Promotion

Using humor and street art to hold politicians accountable

Street artists from URA.RU in Yekaterinburg, Russia decorated potholes with the faces of local politicians in order to get them to address severe road quality problems.

The streets in Yekaterinburg had long been plagued with many unfixed pits and potholes. Despite the efforts of URA.RU, a local news website, the problem persisted. Local politicians were more concerned with their public image than with improving the streets, so none took a genuine interest in finding a solution.

Building a coalition of a country’s human rights organiza­tions to speak with one voice against abuses

When human rights groups work together they can often do much more to promote human rights and improve a country’s human rights situation than individual groups could do on their own. The National Coordinator for Human Rights in Peru proves that this is possible even on a very large scale.

For more information on this tactic, read our in-depth case study.

Using government resources to institute women's human rights education

The Women for Women’s Rights Project (WWHR) –New Ways in Turkey gained access to institutional and financial support from the government to implement more extensive human rights education for women within community service centers. The program has been implemented in 30 Turkish provinces, in over 45 community centers, and has reached more than 4,000 women.

For more information on this tactic, read our in-depth case study.

Using petitions to gain public support for a government peace process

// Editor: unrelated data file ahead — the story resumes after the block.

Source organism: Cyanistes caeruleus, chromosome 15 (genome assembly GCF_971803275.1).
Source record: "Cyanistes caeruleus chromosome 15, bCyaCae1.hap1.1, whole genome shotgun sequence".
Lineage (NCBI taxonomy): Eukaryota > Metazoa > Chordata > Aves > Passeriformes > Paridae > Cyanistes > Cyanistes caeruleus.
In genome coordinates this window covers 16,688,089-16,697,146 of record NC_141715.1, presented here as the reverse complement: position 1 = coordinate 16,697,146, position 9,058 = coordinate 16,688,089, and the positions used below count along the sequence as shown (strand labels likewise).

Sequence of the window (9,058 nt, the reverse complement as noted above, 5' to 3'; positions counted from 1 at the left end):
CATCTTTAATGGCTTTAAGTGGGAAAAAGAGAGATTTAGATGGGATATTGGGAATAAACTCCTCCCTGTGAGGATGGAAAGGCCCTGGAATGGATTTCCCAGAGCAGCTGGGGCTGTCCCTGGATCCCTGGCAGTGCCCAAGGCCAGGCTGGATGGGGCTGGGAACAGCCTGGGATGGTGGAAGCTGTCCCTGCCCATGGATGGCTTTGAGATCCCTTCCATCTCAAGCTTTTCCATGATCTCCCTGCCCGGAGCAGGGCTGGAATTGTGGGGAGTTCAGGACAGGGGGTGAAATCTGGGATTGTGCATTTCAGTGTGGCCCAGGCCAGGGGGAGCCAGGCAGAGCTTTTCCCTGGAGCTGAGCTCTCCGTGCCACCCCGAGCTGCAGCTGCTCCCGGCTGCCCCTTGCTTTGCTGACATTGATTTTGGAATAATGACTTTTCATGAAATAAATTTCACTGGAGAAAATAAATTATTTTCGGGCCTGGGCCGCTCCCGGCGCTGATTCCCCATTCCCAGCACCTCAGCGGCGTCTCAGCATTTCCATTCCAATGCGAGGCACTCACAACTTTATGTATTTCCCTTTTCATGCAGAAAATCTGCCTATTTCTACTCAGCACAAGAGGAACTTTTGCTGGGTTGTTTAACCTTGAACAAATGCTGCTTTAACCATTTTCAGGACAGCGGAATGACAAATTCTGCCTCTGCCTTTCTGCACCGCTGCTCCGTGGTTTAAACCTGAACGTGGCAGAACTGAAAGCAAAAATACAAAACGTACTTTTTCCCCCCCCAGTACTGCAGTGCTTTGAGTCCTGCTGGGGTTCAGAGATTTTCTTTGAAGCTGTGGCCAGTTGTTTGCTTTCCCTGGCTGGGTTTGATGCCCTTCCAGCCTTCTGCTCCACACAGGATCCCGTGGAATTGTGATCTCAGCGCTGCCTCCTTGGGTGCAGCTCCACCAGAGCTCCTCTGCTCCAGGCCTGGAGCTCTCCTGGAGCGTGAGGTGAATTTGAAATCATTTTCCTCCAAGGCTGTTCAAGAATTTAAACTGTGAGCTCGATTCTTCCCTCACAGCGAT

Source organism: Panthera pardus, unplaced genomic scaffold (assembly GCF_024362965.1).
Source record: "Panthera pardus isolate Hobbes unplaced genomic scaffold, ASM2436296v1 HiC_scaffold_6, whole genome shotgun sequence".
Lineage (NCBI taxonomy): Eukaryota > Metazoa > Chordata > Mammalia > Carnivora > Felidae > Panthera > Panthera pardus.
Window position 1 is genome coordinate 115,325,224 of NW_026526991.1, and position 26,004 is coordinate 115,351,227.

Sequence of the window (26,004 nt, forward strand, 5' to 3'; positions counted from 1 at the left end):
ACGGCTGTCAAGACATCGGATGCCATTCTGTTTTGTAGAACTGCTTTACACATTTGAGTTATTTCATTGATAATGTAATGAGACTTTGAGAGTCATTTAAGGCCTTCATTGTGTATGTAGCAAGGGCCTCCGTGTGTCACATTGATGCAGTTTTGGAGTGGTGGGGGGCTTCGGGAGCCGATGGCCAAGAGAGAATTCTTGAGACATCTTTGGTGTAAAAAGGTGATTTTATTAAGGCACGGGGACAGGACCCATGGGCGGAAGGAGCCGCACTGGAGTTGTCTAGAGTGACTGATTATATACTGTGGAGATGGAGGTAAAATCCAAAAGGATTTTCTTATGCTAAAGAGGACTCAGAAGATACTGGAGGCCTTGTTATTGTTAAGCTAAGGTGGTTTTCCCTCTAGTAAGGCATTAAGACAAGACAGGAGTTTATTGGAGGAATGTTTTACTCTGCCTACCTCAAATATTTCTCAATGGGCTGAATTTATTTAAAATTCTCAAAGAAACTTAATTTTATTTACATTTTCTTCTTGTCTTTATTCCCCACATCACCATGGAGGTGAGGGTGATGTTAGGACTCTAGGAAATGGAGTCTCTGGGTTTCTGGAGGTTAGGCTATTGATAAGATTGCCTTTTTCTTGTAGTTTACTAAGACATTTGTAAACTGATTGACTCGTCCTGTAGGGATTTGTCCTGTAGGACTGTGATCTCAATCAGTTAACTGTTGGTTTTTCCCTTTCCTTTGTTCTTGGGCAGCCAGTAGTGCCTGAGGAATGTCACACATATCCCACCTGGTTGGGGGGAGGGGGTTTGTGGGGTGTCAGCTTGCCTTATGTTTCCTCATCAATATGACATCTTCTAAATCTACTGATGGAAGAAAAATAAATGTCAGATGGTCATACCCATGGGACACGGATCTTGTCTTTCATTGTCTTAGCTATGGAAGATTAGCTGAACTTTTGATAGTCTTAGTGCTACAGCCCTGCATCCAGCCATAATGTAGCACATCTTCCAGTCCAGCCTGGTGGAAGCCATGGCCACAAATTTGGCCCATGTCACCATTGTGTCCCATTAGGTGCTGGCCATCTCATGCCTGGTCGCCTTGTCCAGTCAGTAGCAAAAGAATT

Beginning in 2001 Elkarri held a massive signature drive in which they asked people to sign a document demanding the initiation of a dialogue of peace between all parties in the Basque region. Since its inception, Elkarri had been building a database of people who wanted to be involved with their activities, so in addition to collecting signatures at their events, they also contacted these people for their support. Elkarri also asked each person for a donation of about US$7 and to volunteer their time. To date 123,000 citizens have signed the petition, 10,000 people have become Elkarri volunteers, and over US$200,000 has been donated. In addition, representatives of all political parties, except the Partido Popular of Spain, have signed the document.

For more information on this tactic, read our in-depth case study.

Using text-messaging to build constituencies for human rights action

Amnesty International--The Netherlands uses text messaging technology to attract new members, especially young people, to the organization, to build awareness of its Campaign Against Torture and to encourage people to respond quickly to Urgent Action appeals. More than 500 new members have joined as a direct result of the text messaging recruitment and over 5,000 more have responded to Urgent Action appeals sent through text messaging.

For more information on this tactic, read our in-depth case study.

Using participatory research to advance children’s social and economic rights

Wona Sanana was established in 1999 to protect children’s rights by compiling information on the condition of the children of Mozambique after the 16-year civil war. The project combined data-collection on the welfare of children with community education to empower local people to take action and to promote improved policies addressing children’s rights. Through participatory research, communities learned about the problems facing their children and were encouraged to develop unique responses appropriate to the needs or their community.